The walk is never challenging but never dull. The path hugs the cliff tops passing a dolphin observation hut (no – I didn’t see any) a functioning lighthouse and a succession of old quarries sliced angularly into the shoreline. I wonder how many old buildings I have walked past might have been hewn of stone cut from these quarries 200 years ago.

One of many quarries
One of many quarries

A wonderfully engaging couple from Kansas share a few travel stories with me. They want to point out that they live in an enlightened university town – an enclave of academia surrounded by the all-pervasive bible belt the area is better known for. Next stop London and then onto Venice, Florence and Rome. Americans suffer a tenuous reputation at times but whenever I have met them they have been courteous, knowledgeable folk. On the news we mostly tend to hear about the Sarah Palin types who fail to see beyond their own back yard.

Purbeck coast path
Purbeck coast path

As the coastal leg of my circular walk nears its end my stride pattern matches that of a fellow walker. It turns out that Steven is a fascinating guy. He has come over from Germany to visit his retired father who lives in Bournemouth and now has a couple of weeks to walk the coast according to whatever schedule he feels like. He has booked lodgings in the village of Worth Matravers and I’m also headed that way. His walk started at Poole this morning so he has a good 8 mile start on me and is lugging the world on his back but seems not to feel it.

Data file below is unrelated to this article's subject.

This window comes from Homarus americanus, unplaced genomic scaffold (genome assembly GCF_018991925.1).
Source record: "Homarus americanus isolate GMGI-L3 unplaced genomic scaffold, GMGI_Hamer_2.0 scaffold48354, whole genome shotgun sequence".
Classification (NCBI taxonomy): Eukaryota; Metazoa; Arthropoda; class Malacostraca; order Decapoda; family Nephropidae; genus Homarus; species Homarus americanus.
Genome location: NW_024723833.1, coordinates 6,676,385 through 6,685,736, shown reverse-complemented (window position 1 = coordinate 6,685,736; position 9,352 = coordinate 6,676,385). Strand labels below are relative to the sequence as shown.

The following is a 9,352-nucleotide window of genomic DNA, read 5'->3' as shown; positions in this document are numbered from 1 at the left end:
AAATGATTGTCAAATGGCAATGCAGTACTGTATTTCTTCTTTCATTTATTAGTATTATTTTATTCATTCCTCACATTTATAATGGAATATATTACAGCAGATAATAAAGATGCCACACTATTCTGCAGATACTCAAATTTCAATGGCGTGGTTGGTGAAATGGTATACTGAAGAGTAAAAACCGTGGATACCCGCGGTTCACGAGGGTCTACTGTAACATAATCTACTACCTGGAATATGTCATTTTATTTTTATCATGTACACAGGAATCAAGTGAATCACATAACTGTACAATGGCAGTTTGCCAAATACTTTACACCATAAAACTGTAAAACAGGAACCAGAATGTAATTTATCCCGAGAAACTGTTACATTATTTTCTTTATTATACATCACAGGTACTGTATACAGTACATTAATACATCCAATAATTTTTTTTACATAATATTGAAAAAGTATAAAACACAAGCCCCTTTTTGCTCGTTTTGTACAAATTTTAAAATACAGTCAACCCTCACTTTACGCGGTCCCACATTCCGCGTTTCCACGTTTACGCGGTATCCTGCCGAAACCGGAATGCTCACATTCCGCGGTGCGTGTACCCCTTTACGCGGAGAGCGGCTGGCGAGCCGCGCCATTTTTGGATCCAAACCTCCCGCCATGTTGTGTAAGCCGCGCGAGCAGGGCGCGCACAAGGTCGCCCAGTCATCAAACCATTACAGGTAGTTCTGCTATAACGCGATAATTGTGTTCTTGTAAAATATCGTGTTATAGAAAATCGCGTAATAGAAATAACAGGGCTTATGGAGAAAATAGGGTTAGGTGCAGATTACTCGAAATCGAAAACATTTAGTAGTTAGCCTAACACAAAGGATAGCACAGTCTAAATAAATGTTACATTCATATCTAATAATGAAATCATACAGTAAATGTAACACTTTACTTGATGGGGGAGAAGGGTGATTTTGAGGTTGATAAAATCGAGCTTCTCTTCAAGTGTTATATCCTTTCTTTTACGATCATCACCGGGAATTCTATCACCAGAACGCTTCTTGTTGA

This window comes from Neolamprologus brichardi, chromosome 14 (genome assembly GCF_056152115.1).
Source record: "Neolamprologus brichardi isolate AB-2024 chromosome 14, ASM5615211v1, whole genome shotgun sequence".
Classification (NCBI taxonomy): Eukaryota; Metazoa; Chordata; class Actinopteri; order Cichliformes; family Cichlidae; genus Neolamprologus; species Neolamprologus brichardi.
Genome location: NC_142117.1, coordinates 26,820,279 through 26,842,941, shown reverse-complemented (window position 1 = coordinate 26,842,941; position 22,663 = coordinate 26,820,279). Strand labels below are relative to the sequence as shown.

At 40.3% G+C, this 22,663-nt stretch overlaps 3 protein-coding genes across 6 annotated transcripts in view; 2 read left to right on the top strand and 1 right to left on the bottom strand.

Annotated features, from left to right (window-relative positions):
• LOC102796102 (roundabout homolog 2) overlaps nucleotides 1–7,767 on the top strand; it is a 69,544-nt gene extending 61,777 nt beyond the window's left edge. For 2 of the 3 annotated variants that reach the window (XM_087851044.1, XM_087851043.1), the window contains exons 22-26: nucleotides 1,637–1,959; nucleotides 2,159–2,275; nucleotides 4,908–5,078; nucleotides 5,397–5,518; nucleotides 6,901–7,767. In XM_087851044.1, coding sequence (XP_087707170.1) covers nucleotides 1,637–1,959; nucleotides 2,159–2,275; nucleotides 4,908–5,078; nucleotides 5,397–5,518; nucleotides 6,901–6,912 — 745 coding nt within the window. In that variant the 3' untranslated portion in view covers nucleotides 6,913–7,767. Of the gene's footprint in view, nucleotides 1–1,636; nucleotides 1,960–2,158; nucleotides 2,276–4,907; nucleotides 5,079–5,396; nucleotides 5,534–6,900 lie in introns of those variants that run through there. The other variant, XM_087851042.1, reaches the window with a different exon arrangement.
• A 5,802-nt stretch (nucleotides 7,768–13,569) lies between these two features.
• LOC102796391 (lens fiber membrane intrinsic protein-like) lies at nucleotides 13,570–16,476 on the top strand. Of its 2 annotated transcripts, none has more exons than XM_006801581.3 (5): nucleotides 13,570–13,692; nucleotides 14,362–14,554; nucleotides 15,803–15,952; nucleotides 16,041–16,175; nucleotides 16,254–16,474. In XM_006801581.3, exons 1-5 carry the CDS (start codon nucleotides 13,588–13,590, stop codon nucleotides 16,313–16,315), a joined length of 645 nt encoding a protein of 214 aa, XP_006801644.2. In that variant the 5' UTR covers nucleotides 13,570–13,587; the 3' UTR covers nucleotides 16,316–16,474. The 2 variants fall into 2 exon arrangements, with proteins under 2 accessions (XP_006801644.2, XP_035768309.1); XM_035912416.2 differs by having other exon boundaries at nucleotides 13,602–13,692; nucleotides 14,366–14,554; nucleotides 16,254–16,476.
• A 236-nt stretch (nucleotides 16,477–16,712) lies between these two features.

The much anticipated Square And Compass Pub exceeds my expectations. This old timber beamed inn reeks of history but there is nobody inside because the quirky beer garden affords beautiful views across the countryside to the sea. I choose ale and a home made pasty (that’s their only concession to food) and Steven opts for one of the many ciders.

Square And Compass pub
Square And Compass pub

Over the course of our conversation I learn that Steven lives in one of my favourite cities – Berlin – on the central Friedrichstraße nonetheless. He bids farewell but not before handing me his business card and offering me a roof next time I visit the city.

Coastal trail
Coastal trail

The sun is in descent over the ripening fields and their stone enclosures. The effect is simply inspiring and I only wish I had the skill/equipment to truly capture the spirit of this moment on my camera. (Note: my new blog header was snapped shortly after I left the pub).

Sunset over Purbeck
Sunset over Purbeck

It’s an easy flat 4 mile jaunt across the fields along the ancient Priests Way back to my campsite and in the middle of nowhere I stumble across a few people with some serious photographic kit. What are they doing here I nosily enquire. It’s a Sebastian Faulks photo shoot for a forthcoming BBC2 feature. I know of him – he occupies a good tranche of the top 100 books in Waterstones – but I have never read any of his stuff and don’t recognise him.

Road to nowhere?
Road to nowhere?

I think I’m almost home when I find myself in potentially dangerous situation. Cows are streaming out of one field, along my path and into the next field. There are hundreds of them and I can’t wait forever so I slot myself into the queue a respectful distance behind Ermintrude in front of me. All is well until a bottleneck ahead causes the procession to stall and then Daisy behind becomes a little distressed and starts to moo. This spooks Ermintrude who tries to stare me out. I’m trapped.

Daisy. Probably.
Daisy. Probably.

Rambler found trampled – business card suggests German tourist” is the headline that comes to mind. It takes a little bovine negotiation to ensure my safe escape from this corridor of uncertainty. I return unscathed and resolve to eat more beef.